Category Archives: Prosecution

Ferguson: Police State

Ferguson has been getting a lot of attention lately, and for good reason. Much has appropriately been made of the ridiculously racist emails the DOJ investigation turned up, as well as the preferential treatment meted out to friends and family while those who lacked connections were slapped with harsh sanctions and huge fines, ironically financing the very system that was sucking them dry.

But the story that the DOJ report tells is not only one of an egregiously racist system. It is also a story of an alarming scope of policing. I’ve never been a proponent of “small government,” but the sheer volume of outstanding charges, well described in this Huff Post Blog post, tells a dystopian story of an entire town under the thumb of a police force and prosecutor’s office – 16,000 of Ferguson’s 21,000 residents have outstanding charges against them; there were nearly 33,000 different warrants in 2013. Had the timing been different, the movement less well-organized, the inciting event less powerful, this kind of approach to “law and order” wouldn’t have come to light in Ferguson. In fact, even now it’s hardly receiving honorable mention as the media divides into two predictable camps and argues about whether the Ferguson PD is really all that racist, or whether they’re just indiscriminately terrible.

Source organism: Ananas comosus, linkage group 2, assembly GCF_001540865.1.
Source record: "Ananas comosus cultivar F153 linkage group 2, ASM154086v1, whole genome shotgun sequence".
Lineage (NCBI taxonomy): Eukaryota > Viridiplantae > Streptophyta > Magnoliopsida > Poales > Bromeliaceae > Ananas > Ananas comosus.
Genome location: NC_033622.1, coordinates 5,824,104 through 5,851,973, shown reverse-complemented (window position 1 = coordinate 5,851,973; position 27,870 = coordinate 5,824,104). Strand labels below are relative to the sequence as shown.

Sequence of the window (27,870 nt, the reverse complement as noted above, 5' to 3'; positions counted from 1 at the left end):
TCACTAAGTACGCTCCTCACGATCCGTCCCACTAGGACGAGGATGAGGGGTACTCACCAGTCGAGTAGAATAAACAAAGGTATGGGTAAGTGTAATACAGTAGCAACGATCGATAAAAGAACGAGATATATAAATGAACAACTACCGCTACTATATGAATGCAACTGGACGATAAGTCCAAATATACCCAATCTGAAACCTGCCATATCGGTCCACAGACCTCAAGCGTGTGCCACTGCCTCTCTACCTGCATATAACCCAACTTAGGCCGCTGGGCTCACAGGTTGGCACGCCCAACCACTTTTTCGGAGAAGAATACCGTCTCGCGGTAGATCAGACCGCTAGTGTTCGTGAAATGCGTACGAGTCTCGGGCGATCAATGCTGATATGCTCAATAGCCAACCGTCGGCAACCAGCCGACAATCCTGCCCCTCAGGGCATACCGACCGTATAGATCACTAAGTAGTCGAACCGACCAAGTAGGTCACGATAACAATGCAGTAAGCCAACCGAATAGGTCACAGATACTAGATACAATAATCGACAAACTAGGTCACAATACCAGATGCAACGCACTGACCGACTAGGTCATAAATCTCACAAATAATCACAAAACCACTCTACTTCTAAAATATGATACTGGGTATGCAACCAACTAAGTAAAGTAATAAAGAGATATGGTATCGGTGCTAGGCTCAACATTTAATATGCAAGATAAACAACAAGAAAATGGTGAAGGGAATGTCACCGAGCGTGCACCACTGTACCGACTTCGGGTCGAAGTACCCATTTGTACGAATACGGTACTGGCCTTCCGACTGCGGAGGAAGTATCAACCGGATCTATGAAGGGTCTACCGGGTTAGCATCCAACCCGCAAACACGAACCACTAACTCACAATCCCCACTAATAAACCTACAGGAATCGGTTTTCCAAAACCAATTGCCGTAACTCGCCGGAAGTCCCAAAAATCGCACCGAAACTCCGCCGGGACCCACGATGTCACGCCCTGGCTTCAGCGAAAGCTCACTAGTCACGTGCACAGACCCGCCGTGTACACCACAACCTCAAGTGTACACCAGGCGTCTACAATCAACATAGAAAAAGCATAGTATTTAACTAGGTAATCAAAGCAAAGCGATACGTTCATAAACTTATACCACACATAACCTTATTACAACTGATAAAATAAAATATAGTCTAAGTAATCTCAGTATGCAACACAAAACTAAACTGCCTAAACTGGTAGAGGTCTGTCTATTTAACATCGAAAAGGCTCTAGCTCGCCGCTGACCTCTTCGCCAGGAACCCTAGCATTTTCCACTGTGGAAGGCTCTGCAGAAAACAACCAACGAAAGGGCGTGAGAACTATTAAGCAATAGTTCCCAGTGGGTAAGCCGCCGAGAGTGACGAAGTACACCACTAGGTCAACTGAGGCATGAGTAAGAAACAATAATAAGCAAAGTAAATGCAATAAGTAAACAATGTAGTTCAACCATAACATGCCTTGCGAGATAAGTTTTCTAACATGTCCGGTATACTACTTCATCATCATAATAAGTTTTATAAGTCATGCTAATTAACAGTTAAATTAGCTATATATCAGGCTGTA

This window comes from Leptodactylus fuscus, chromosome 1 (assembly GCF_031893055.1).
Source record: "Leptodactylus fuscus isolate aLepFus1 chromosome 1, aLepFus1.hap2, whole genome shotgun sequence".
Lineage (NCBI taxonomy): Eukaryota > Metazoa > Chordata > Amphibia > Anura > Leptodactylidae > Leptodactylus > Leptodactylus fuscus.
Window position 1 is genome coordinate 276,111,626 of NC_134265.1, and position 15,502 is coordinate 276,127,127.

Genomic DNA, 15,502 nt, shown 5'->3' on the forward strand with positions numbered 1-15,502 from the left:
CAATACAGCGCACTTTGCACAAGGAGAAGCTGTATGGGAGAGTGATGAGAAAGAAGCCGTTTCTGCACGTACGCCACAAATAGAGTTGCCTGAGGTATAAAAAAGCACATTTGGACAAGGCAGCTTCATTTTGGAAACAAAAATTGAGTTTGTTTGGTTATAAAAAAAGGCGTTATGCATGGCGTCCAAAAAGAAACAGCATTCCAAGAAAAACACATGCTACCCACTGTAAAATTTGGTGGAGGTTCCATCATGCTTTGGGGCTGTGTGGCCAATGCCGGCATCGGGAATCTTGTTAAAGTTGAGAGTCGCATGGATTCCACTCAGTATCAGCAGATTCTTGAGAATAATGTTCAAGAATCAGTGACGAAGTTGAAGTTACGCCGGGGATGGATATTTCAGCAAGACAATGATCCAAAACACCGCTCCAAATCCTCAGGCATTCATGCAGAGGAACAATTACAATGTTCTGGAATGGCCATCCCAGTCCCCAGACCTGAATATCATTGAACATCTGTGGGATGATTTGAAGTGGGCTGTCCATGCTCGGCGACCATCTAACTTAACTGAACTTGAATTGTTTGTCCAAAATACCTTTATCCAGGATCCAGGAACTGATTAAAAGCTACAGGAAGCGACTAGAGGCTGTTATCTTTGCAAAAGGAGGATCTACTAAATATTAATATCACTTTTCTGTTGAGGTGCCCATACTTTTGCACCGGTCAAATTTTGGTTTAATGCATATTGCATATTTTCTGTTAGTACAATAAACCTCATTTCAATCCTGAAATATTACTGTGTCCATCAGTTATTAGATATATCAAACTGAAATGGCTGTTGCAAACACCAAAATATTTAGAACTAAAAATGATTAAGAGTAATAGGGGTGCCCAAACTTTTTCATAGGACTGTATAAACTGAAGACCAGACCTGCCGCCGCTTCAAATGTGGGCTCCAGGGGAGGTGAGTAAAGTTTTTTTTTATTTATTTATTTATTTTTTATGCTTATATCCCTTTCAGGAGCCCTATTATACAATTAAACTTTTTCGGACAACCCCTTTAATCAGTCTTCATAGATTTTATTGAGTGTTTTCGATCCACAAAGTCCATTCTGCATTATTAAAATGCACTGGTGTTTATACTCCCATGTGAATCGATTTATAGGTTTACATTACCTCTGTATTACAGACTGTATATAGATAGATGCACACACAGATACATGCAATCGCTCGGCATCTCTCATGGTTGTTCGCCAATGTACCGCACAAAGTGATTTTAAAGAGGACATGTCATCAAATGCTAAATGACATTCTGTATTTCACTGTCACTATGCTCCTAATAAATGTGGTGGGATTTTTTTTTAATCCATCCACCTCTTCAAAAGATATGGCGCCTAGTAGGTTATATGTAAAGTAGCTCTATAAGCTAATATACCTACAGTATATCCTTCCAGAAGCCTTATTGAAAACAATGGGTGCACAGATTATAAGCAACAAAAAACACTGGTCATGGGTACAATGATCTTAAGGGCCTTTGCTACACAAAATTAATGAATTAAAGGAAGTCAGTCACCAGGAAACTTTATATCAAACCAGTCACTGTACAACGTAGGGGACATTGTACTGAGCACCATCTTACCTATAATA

One thing that all police departments and prosecutors’ offices have in common when they engage in this kind of draconian law enforcement is this: they are acting entirely within the legal bounds of their discretion, and we are virtually powerless to stop them. In this case a social movement, the eyes of sympathetic media, and the influence of the Department of Justice may be enough to rein in Ferguson – at least for now. But as long as we exist in a society riddled with racism and classism, the kind of discretion and power afforded to police officers and prosecutors will permit problems to prosper silently. While we work on communicating the message that #blacklivesmatter, we should also be imposing reasonable limits and meaningful accountability on our police officers and prosecutors so that the kind of police state the DOJ found in Ferguson isn’t permitted to flourish unseen everywhere else.

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